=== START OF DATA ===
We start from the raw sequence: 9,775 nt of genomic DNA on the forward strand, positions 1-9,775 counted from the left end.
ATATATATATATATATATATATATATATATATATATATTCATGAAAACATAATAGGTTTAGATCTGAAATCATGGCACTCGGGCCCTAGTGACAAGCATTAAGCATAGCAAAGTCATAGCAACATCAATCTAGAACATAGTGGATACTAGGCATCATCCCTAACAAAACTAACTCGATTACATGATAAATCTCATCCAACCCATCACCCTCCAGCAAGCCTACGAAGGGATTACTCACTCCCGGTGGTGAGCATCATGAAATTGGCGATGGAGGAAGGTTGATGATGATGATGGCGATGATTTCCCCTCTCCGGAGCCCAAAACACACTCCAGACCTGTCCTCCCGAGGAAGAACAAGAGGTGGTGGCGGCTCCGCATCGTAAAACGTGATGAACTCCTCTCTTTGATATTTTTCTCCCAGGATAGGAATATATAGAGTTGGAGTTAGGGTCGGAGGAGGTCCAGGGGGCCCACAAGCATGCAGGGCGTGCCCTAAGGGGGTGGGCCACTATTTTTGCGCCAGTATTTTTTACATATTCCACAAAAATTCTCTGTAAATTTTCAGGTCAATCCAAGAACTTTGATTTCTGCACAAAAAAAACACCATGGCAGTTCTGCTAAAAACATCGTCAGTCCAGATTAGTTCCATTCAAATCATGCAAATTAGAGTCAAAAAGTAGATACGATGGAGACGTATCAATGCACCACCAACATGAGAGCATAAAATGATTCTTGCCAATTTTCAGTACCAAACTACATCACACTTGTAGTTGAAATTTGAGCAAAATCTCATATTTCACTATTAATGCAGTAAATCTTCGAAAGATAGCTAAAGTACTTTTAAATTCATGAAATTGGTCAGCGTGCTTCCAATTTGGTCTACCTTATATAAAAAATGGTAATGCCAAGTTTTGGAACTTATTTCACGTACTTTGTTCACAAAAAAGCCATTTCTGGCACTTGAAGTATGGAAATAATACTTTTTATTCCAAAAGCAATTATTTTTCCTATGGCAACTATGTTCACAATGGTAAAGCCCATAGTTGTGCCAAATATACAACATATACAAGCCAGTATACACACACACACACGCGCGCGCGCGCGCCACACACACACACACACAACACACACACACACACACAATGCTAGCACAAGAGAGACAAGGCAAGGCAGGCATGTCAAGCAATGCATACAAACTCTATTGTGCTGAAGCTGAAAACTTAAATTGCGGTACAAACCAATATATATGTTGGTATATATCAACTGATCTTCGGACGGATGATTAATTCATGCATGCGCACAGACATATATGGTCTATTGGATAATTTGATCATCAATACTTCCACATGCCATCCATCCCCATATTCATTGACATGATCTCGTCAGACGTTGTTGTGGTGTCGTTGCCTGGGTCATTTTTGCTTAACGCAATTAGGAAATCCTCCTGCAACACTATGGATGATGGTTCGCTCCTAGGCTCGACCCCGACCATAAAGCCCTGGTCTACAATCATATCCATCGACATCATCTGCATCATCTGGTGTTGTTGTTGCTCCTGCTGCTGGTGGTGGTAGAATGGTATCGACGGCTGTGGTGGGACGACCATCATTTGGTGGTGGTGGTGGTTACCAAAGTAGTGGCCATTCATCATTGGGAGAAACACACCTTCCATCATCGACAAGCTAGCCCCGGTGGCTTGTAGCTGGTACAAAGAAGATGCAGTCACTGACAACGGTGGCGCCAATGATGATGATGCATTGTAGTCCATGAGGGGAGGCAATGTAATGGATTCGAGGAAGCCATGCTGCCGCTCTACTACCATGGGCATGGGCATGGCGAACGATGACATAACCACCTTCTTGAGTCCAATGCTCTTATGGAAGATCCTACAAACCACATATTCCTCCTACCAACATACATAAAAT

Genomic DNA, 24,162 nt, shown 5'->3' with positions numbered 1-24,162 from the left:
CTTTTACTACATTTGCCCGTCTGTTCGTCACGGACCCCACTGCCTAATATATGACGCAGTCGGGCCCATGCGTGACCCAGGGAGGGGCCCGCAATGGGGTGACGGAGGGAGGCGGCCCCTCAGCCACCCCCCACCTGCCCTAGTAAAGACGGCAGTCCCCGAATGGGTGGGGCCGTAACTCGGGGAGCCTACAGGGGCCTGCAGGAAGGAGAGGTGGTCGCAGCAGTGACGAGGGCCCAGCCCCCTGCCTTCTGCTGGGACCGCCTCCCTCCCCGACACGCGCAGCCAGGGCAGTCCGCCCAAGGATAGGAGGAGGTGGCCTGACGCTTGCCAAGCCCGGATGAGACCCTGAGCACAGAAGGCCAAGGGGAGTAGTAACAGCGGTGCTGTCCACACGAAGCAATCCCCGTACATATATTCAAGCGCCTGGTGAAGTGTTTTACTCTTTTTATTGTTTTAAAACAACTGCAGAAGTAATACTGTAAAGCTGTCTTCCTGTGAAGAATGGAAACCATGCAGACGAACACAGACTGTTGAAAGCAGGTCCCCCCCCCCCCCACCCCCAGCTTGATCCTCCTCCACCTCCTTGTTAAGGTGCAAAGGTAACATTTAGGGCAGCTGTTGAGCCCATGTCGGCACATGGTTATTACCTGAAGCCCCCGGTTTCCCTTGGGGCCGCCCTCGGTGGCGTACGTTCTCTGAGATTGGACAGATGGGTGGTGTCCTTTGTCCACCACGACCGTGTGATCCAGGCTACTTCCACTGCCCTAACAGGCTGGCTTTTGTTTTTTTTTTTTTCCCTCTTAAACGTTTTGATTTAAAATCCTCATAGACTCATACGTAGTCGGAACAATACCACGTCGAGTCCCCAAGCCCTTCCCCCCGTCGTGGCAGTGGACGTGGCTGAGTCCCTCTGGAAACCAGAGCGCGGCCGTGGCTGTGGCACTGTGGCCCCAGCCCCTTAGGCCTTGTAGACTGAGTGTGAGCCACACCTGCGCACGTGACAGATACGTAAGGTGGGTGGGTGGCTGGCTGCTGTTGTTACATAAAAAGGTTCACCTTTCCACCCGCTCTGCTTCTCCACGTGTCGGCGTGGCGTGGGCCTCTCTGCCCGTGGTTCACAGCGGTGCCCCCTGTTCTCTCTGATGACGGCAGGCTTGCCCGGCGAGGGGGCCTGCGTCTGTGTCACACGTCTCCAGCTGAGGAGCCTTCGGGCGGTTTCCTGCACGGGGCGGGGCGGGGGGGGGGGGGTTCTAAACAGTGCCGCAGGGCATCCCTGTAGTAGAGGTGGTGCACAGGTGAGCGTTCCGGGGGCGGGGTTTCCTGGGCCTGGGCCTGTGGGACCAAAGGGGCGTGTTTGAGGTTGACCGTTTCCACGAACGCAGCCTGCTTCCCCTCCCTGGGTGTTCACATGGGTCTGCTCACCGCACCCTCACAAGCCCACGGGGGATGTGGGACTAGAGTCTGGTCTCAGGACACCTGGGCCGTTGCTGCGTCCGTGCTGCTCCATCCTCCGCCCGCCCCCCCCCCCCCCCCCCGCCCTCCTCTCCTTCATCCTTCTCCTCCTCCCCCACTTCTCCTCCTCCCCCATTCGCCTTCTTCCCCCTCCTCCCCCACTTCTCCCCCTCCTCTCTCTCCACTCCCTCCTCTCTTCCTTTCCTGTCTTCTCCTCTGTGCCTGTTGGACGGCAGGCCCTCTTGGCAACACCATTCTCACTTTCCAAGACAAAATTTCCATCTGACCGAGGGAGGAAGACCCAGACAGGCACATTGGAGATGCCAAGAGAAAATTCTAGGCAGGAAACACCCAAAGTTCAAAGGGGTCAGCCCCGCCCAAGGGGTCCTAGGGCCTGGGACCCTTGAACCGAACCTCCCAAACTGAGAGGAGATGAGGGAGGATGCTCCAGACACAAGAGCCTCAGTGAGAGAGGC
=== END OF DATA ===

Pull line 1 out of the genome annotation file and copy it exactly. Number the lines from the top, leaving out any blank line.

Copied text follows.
We start from the raw sequence: 9,775 nt of genomic DNA on the forward strand, positions 1-9,775 counted from the left end.